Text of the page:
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Japan plans to merge major science bodies

Drive to save money could increase bureaucracy.

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RIKEN, home to the world's fastest supercomputer (above), may be overseen by a new body.

In its battle against a sluggish economy, Japan's government is gearing up to make cost savings through a root-and-branch reform of the country's science system, merging some of its most prominent research organizations.

Plans approved by the government's cabinet on 20 January would consolidate the RIKEN network of basic-research laboratories with the National Institute for Materials Science (NIMS), the Japan Agency for Marine-Earth Science and Technology (JAMSTEC), the National Research Institute for Earth Science and Disaster Prevention (NIED) and the Japan Science and Technology Agency (JST) — the national funding body (see Five into one).

“This is the result of our aim to create the world's leading science and technology while slashing wasteful spending and making the organization as compact as possible,” said Tenzo Okumura, a senior vice-minister of the education and science ministry, at a press conference last week. The policy would probably create an overarching body to supervise all five institutions, which would share more of their research and administrative resources, and lose some of their executive directors.

But with few details about the timing, potential cost savings or full implications of the change, many researchers are concerned that it could be a recipe for harsh funding cuts and even greater bureaucracy.

Five into one

Japan’s plans to integrate key science organizations are likely to affect thousands of researchers.

Institution/function Staff Annual budget (2010/11)
RIKEN (fundamental research) 2,900 staff scientists ¥93 billion
(US$1.2 billion)
National Institute for Materials Science 407 researchers ¥25.6 billion
(US$336 million)
Japan Agency for Marine-Earth Science and Technology 396 researchers ¥53.7 billion
(US$706 million)
National Research Institute for Earth Science and Disaster Prevention 187 (all staff) ¥10.5 billion
(US$138 million)
Japan Science and Technology Agency (funding) 1,500 (all staff) ¥118 billion
(US$1.55 billion)


“The plan isn't intended to improve the research system,” says Tasuku Honjo, a molecular biologist at Kyoto University and a former member of the Council for Science and Technology Policy, the government's top science advisory body. “Each of the institutes has fundamentally different characteristics, so I feel they would be very difficult to integrate effectively.”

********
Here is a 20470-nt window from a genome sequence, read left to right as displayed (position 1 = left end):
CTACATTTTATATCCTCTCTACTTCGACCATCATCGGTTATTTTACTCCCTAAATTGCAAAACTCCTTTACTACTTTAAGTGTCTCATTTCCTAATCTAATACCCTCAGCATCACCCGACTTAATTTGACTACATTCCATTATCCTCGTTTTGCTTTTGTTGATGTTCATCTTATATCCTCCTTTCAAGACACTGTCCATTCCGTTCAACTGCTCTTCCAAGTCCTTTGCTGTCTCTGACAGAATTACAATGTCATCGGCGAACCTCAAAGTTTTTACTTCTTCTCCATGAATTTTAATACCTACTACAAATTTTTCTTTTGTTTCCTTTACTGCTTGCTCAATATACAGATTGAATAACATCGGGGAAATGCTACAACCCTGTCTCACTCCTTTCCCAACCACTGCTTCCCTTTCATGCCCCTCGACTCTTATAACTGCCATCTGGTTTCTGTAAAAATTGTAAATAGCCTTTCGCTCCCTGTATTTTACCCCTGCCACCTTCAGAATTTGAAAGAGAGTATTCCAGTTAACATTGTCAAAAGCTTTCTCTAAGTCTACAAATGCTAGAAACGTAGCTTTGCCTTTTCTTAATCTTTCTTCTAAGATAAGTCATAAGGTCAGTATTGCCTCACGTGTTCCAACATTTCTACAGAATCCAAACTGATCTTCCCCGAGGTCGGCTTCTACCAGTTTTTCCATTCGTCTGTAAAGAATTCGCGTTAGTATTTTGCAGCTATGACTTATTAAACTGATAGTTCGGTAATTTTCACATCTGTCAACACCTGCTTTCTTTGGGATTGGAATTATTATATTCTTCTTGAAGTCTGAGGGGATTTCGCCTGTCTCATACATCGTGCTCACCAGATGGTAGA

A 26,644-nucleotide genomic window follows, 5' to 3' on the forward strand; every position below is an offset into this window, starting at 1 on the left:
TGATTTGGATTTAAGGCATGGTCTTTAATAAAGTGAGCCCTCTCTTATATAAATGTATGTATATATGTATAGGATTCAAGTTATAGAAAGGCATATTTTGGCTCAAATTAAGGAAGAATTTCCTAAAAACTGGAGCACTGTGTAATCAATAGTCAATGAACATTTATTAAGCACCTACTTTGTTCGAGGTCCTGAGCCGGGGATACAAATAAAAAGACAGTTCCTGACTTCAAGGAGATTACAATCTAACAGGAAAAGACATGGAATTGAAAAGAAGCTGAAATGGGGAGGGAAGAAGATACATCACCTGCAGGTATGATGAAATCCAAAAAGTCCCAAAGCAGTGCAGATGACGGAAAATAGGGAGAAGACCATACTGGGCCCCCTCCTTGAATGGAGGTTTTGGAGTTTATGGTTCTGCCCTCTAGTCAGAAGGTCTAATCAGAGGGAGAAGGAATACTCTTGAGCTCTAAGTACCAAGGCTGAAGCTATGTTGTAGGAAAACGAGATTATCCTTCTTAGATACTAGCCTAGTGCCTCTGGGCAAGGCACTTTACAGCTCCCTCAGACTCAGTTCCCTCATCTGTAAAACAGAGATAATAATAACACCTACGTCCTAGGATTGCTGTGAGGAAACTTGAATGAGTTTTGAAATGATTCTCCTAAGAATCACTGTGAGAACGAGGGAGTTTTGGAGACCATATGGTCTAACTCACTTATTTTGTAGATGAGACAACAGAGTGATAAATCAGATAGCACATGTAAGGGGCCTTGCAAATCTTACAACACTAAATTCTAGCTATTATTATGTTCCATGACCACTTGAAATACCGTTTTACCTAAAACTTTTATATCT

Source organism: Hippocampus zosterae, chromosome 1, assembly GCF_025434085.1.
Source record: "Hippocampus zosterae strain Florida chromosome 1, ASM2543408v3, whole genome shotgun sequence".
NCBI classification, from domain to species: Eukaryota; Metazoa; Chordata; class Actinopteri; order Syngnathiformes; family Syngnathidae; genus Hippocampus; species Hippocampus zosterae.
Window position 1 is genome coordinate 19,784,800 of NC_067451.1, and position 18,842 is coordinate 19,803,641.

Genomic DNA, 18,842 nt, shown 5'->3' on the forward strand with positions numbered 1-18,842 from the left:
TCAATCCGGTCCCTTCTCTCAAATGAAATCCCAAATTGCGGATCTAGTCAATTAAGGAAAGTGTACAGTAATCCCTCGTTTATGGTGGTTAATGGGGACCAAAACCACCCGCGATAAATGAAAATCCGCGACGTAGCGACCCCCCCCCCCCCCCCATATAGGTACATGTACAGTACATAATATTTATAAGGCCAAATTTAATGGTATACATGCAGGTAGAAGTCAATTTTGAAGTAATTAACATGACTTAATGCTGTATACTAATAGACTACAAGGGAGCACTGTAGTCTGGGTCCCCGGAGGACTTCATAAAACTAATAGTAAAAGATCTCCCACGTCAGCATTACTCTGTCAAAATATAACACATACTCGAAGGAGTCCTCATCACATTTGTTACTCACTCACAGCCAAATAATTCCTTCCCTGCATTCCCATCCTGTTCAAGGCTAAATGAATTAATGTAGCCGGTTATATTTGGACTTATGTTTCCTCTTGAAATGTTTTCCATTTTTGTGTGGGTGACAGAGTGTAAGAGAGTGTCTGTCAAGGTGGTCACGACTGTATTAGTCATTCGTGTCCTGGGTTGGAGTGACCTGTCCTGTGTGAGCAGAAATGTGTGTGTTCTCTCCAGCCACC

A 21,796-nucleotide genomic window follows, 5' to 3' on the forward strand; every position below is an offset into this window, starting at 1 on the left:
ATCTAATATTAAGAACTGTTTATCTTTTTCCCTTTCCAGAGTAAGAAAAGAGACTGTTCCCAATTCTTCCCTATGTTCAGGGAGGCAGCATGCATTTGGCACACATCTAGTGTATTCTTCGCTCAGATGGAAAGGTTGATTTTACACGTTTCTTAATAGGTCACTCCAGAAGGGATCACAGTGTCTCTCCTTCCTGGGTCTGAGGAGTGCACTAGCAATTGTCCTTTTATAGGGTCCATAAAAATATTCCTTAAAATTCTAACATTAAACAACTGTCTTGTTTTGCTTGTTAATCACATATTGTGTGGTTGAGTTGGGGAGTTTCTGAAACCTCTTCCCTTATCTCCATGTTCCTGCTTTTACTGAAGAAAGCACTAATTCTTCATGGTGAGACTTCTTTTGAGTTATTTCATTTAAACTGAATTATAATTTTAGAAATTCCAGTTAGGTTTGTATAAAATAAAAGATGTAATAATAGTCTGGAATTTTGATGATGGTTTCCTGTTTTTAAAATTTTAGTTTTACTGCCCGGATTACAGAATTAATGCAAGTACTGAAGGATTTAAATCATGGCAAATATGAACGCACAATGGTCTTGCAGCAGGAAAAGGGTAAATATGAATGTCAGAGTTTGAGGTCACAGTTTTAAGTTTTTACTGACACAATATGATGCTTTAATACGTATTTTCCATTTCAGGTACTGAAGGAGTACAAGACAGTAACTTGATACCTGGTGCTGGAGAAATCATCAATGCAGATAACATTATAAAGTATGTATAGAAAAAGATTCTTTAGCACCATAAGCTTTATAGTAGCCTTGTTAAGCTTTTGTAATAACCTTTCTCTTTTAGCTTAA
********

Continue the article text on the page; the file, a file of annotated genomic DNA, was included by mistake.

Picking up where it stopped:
JST president Michiharu Nakamura, however, is optimistic about the change. “The new organization will be expected to play the main part in leading the national innovation,” he says. “We will work hard to keep the independence of our fund-distribution process after the integration, as well as to strengthen the cooperation between stakeholders such as the academic community and industries.” The plan would also merge the National Institute of Radiological Sciences (NIRS) with the Japan Atomic Energy Agency. The government says that this will speed up and strengthen its commitment to mitigating the Fukushima accident, and help to improve nuclear safety measures.

The news comes as the government scrambles to gain public support for tax hikes while cutting public spending. Since the Democratic Party of Japan took power in 2009, the Government Revitalization Unit (GRU), a budget watchdog chaired by the prime minister, has been reviewing government-funded projects and organizations to find savings (see Nature; 2010).

“The GRU rapidly came up with the plan a month ago and pushed forward without much discussion,” says Atsushi Sunami, a science-policy specialist at the National Graduate Institute for Policy Studies (GRIPS) in Tokyo. Legislation to enact the overhaul will be submitted to Japan's parliament, the Diet, in the coming months. If passed, the changes would take effect in April 2014. More institutes may be added to the integration plan during discussions in the Diet, say policy experts.

The government also intends to set up a third-party audit system to evaluate administration and performance more strictly. The idea of more governance worries Sukekatsu Ushioda, president of NIMS. “Currently, the NIMS president has sufficient authority, so the decision-making process is fast. We at NIMS can often take new actions shortly after a board meeting,” he says. “But if a higher management is added above NIMS, the decision-making would be slower and it would be difficult to take dynamic approaches.”

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